Bookeen Cybook Opus review
Bookeen's previous eBook reader, the original Cybook, was a rather plain device and didn't feel very tough. The Opus is more stylish, with graceful curves and a two-tone colour scheme. Despite being very light it feels well-built, with firm, responsive buttons and a stiff case. It's smaller than the original Cybook, with a 5in screen, but it has a built-in accelerometer, so you can flip it to landscape mode to have more width on the page.
The Opus shares the original Cybook's inability to scale PDF files - you can zoom in and out, but the text doesn't reflow to fit the screen. The Opus, unlike the original Cybook, doesn't have Mobipocket PRC support, but still works with the more open ePub format and PDF files. It's also lost the ability to play music, which is a dubious use for an eReader anyway.
The accelerometer is a welcome addition, however, and works really well. You can turn the Opus in any direction and the screen will redraw to match your view. What's really clever is that all the controls change to match the orientation, and always behave as you'd expect - whichever page button is "top" or "right" will go to the next page, and the "bottom" or "left" button will go to the previous page, no matter which way around you hold the Opus.
The control system is minimal but practical. Two buttons to the right of the screen (in standard portrait mode) handle page navigation, and there's a four-way navigation wheel with a button at its centre below the screen, which is primarily used for navigating the menu system but can also be used for page navigation. The menu is activated by a dedicated button, and then there's a back button to return to the previous option or screen.
With twice the internal memory of the Cybook and an SDHC card slot for up to 32GB more storage space, you shouldn't have to worry about running out of space for books. The internal storage alone is enough for hundreds of titles, but having a memory card slot is a bonus as it means you can share the Opus with family members and simply swap out the card containing your library for theirs.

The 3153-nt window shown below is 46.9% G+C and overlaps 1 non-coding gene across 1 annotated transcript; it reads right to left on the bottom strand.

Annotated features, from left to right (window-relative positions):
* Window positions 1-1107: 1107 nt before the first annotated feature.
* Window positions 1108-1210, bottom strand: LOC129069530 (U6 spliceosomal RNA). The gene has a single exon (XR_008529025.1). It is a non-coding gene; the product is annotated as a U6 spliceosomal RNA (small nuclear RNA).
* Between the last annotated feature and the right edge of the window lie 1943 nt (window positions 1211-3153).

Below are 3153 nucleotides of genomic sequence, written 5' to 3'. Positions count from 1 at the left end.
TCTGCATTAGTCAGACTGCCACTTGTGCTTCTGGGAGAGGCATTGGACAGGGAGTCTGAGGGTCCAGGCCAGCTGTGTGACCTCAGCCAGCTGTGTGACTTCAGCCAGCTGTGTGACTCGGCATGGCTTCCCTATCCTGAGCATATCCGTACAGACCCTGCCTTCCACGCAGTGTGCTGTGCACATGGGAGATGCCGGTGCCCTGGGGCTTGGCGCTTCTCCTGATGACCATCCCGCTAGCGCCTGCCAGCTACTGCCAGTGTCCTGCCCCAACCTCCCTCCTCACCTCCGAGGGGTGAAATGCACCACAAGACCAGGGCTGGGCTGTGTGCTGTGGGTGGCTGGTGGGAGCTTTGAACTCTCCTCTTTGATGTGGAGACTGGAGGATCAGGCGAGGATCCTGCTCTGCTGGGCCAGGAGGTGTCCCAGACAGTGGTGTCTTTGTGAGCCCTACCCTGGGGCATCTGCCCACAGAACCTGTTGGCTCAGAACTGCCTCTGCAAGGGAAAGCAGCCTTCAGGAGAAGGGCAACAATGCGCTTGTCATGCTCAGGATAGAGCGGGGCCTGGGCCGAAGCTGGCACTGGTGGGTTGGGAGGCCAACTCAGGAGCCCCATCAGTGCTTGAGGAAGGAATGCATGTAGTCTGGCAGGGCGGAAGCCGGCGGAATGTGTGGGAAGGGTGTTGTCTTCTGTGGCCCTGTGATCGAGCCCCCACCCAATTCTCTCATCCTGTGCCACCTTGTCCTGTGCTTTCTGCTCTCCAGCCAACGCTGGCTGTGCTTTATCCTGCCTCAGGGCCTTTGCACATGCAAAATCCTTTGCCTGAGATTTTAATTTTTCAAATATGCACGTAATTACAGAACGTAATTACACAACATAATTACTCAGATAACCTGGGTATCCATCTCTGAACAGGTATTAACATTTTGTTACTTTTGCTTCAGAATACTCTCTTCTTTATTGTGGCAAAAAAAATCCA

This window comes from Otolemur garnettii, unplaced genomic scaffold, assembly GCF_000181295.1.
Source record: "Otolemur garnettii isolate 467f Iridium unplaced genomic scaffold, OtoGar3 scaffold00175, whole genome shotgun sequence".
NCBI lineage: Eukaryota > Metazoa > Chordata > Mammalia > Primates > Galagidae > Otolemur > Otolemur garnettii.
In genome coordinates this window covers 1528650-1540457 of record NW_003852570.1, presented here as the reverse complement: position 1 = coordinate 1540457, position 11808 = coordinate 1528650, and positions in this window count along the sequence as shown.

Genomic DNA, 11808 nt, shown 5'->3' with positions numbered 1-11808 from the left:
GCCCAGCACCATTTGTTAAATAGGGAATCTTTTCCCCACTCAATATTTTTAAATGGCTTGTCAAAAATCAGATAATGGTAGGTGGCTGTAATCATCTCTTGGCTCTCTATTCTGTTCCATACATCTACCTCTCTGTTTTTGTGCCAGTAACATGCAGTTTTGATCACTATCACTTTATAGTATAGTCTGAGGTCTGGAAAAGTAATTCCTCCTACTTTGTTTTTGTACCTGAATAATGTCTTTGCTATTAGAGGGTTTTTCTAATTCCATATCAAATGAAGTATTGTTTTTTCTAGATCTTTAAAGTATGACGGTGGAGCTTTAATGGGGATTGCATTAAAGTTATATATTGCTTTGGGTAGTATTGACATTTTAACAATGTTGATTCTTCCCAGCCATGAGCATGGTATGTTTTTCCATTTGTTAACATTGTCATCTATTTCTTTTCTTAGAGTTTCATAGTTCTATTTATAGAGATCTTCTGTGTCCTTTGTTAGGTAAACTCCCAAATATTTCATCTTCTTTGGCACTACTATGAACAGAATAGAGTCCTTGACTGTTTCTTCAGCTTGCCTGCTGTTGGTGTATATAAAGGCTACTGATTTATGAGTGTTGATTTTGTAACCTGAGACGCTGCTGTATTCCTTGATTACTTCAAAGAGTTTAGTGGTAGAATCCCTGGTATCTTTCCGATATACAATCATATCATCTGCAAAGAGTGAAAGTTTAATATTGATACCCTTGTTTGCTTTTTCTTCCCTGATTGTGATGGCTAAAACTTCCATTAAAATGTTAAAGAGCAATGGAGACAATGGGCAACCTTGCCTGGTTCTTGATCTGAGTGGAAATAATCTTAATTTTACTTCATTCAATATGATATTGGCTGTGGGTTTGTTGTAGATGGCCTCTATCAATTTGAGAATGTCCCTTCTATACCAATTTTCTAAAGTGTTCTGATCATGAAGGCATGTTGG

We enjoyed using the Opus more than most other readers due to its low weight - at 150g, it's 26g lighter than the original Cybook, and almost half the weight of the Sony Reader and Amazon Kindle. It can easily be held in one hand for long periods, and the accelerometer means that whether you're right- or left-handed you can find an orientation and button layout that suits you.
You don't get wireless access to a bookstore as you would with the Kindle, but having said that you're not tying yourself into Amazon's proprietary system. If you decide to upgrade to a new eReader in the future, you can easily transfer your books across. Bookeen recommends using BooksOnBoard.com for buying ebooks, which has a dedicated UK site with detailed instructions for installing Adobe Digital Editions, its preferred library software.
Although it's quite a simple device, the Opus is pleasant to look at and use, and uses open formats and standards so it won't lock you into one company's products in future. Our only concern is price, as we feel £200 is still too much to pay for an eReader.